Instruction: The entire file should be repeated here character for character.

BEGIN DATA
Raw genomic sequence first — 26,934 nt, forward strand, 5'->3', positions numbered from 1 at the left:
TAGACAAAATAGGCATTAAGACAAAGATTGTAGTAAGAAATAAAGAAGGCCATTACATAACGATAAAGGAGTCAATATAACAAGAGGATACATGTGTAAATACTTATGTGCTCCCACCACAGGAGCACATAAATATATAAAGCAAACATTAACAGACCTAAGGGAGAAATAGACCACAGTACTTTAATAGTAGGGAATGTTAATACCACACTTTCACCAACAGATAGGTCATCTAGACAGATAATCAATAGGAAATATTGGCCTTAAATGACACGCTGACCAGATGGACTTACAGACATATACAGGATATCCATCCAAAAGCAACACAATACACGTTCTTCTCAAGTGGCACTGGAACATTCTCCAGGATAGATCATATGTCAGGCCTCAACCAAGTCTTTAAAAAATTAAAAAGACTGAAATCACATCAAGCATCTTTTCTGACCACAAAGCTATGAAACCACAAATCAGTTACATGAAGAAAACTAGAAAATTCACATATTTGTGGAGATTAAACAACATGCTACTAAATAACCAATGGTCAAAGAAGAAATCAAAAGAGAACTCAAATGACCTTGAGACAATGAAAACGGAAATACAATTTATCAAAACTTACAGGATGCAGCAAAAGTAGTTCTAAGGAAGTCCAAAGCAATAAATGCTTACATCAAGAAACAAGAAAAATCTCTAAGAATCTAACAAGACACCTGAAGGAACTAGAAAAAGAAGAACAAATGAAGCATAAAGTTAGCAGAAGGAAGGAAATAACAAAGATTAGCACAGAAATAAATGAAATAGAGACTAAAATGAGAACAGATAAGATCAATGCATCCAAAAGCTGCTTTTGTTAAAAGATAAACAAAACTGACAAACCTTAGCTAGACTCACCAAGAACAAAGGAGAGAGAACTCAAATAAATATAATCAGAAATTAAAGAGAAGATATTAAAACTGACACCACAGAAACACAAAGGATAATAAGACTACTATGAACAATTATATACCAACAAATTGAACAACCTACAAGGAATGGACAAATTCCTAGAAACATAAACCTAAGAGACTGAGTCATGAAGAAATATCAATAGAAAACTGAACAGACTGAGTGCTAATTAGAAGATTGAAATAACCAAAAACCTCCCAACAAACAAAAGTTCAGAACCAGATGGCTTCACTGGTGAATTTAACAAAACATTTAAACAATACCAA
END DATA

Raw genomic sequence first — 26,934 nt, forward strand, 5'->3', positions numbered from 1 at the left:
TAGACAAAATAGGCATTAAGACAAAGATTGTAGTAAGAAATAAAGAAGGCCATTACATAACGATAAAGGAGTCAATATAACAAGAGGATACATGTGTAAATACTTATGTGCTCCCACCACAGGAGCACATAAATATATAAAGCAAACATTAACAGACCTAAGGGAGAAATAGACCACAGTACTTTAATAGTAGGGAATGTTAATACCACACTTTCACCAACAGATAGGTCATCTAGACAGATAATCAATAGGAAATATTGGCCTTAAATGACACGCTGACCAGATGGACTTACAGACATATACAGGATATCCATCCAAAAGCAACACAATACACGTTCTTCTCAAGTGGCACTGGAACATTCTCCAGGATAGATCATATGTCAGGCCTCAACCAAGTCTTTAAAAAATTAAAAAGACTGAAATCACATCAAGCATCTTTTCTGACCACAAAGCTATGAAACCACAAATCAGTTACATGAAGAAAACTAGAAAATTCACATATTTGTGGAGATTAAACAACATGCTACTAAATAACCAATGGTCAAAGAAGAAATCAAAAGAGAACTCAAATGACCTTGAGACAATGAAAACGGAAATACAATTTATCAAAACTTACAGGATGCAGCAAAAGTAGTTCTAAGGAAGTCCAAAGCAATAAATGCTTACATCAAGAAACAAGAAAAATCTCTAAGAATCTAACAAGACACCTGAAGGAACTAGAAAAAGAAGAACAAATGAAGCATAAAGTTAGCAGAAGGAAGGAAATAACAAAGATTAGCACAGAAATAAATGAAATAGAGACTAAAATGAGAACAGATAAGATCAATGCATCCAAAAGCTGCTTTTGTTAAAAGATAAACAAAACTGACAAACCTTAGCTAGACTCACCAAGAACAAAGGAGAGAGAACTCAAATAAATATAATCAGAAATTAAAGAGAAGATATTAAAACTGACACCACAGAAACACAAAGGATAATAAGACTACTATGAACAATTATATACCAACAAATTGAACAACCTACAAGGAATGGACAAATTCCTAGAAACATAAACCTAAGAGACTGAGTCATGAAGAAATATCAATAGAAAACTGAACAGACTGAGTGCTAATTAGAAGATTGAAATAACCAAAAACCTCCCAACAAACAAAAGTTCAGAACCAGATGGCTTCACTGGTGAATTTAACAAAACATTTAAACAATACCAA